Friday, December 28, 2007

Putting it to the Test!

Nothing is better as a coach than seeing people actually applying concepts you are trying to teach. I truly become the most excited when I see people using my sandbags and ideas that I have provided. The feedback from other coaches always makes my day and here is another example. Here is a great video of Rick Mayo using our sandbags in his personal training clinic in Georgia.


Thursday, December 20, 2007

Sunday, December 16, 2007

Monday, December 10, 2007

Sandbag Backpacking

A Weekend of Kettlebell Fun

This weekend was a great experience as we had our second kettlebell seminar of the year down in Tucson, Arizona. Ron and Jana Holland were very kind in hosting us at their wonderful facility SWAT Fitness.

What? Isn't this blog about sandbag training? You would be surprised. What got me into sandbag training was kettlebells. Back in 2002 I was introduced to kettlebells after being very frustrated with the lack of results I was getting for my clients and myself!

Kettlebells blew me away with the effectiveness and the time efficiency kettlebell training provided. It was not just the tool, but the training methodology behind kettlebells. I thought though, "what else is out there?" That is where my idea for sandbags came about.

After some time working with sandbags I found that combining both implements might be the perfect combination. The reason being that they are founded on some common concepts.

  • Train Movement over Muscles
  • Focus on Posterior Chain Involvement
  • Unilateral Loading to Increase Core Strength
  • Postural Training in a Functional Manner
  • Improvement on Endurance, Strength, Movement Coordination, and Improved
    Body Composition.
I will be posting some of my favorite programs combining both of these great implements (some are already outlined in Knockout! E-book). However, if you can't wait check out my latest article on combining kettlebells and sandbags.

Click and paste the link below to read:

http://tinyurl.com/2cst6x

Monday, December 3, 2007

Bootcamps and Sandbags

Bootcamp, bootcamp, bootcamp, it makes me feel like Jan Brady on the Brady Bunch! They are everywhere and seem to be more popular than ever! There are a few reasons that bootcamps have grown. The first is that they are a win, win for clients and coaches alike. They make training more often more financially viable for more people while still making it viable for coaches as well.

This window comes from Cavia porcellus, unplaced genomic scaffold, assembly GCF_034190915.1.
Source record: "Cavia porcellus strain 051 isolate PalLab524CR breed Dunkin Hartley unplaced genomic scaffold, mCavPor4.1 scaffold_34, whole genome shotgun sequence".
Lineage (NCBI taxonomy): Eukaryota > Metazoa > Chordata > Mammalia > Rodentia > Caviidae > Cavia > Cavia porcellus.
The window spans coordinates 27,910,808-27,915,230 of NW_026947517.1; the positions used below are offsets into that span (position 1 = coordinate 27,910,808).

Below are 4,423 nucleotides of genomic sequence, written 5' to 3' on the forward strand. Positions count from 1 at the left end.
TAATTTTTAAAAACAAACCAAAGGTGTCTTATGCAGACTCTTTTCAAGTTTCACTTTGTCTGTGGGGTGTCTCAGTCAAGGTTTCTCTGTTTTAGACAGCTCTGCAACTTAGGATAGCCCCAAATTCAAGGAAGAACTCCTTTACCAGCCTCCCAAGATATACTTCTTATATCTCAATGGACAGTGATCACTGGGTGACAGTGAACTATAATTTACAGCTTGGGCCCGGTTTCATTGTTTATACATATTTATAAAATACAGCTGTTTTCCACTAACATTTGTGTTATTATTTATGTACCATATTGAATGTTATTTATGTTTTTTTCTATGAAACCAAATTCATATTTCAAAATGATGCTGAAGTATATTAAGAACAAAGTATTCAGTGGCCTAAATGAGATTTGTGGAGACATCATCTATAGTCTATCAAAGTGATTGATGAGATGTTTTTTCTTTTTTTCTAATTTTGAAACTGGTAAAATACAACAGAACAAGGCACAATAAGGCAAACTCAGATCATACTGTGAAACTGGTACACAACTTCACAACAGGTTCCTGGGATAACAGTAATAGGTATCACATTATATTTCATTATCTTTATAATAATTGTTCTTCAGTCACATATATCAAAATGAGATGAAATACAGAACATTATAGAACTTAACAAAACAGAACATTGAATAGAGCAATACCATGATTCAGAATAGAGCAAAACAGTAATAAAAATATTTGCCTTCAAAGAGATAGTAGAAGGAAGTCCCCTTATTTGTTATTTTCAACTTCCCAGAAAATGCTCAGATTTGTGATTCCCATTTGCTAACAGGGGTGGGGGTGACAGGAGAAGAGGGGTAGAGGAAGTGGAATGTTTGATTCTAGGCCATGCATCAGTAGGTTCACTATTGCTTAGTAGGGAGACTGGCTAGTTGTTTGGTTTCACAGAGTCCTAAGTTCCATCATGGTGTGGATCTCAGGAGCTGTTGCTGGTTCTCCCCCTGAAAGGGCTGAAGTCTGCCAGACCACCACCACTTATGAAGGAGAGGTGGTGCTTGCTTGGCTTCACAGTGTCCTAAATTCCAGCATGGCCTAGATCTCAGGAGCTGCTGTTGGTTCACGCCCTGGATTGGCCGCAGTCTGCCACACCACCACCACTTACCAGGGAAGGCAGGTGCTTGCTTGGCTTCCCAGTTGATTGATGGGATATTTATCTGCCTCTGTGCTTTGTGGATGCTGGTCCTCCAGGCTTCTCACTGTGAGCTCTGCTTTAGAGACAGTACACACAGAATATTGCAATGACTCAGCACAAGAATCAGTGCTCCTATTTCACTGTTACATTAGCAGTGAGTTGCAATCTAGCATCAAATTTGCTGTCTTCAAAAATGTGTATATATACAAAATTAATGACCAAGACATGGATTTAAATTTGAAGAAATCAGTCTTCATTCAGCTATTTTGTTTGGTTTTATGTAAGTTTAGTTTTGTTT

Secondly, the group atmosphere is always better. Who doesn't want to push themselves harder when they are around other people? We are all likely to push ourselves harder and perform one more repetition or go a little faster when we have a group around us that is pushing us a little bit more. In addition, what makes teams so beneficial for young people? The bonding and discipline that a group can exert more than just a single individual.

If you have never participated in a group class or bootcamp I challenge you to find one in your area and try them out. They are a fun way to maintain or improve your fitness and heck you may even see some of our sandbags in those classes! Sandbags lend themselves perfectly to groups because they are relatively easy to learn and can be adapted to so many different situations. See how some of these excellent coaches have applied our sandbags to their own bootcamps.

Sunday, November 25, 2007

Now THIS is Innovation

I have to say this is one of the best clips I have seen on sandbag training. Very purposeful and creative at the same time. I will even say they know what they are doing because they are giving care to the bag (yes, sandbags need care too!) by having the mats set up. These guys don't know it yet, but they are going to receive a free gift from me!

Complexes for Fat Loss and New Strength!

A good friend and colleague, Geoff Neupert, constantly chuckle over the fascination people have with complexes. Really they are nothing new, Olympic weightlifters have used them forever to develop a base of fitness and also to groove technique. Many athletes have used them to develop strength-endurance, dynamic flexibility, and what the Eastern Europeans would call "suppleness". In fact, Istvan Javorek, was one of the first Eastern European coaches to make complexes popular here in the states. Coach Javorek published a series of programs based off of dumbbell complexes for his various athletes.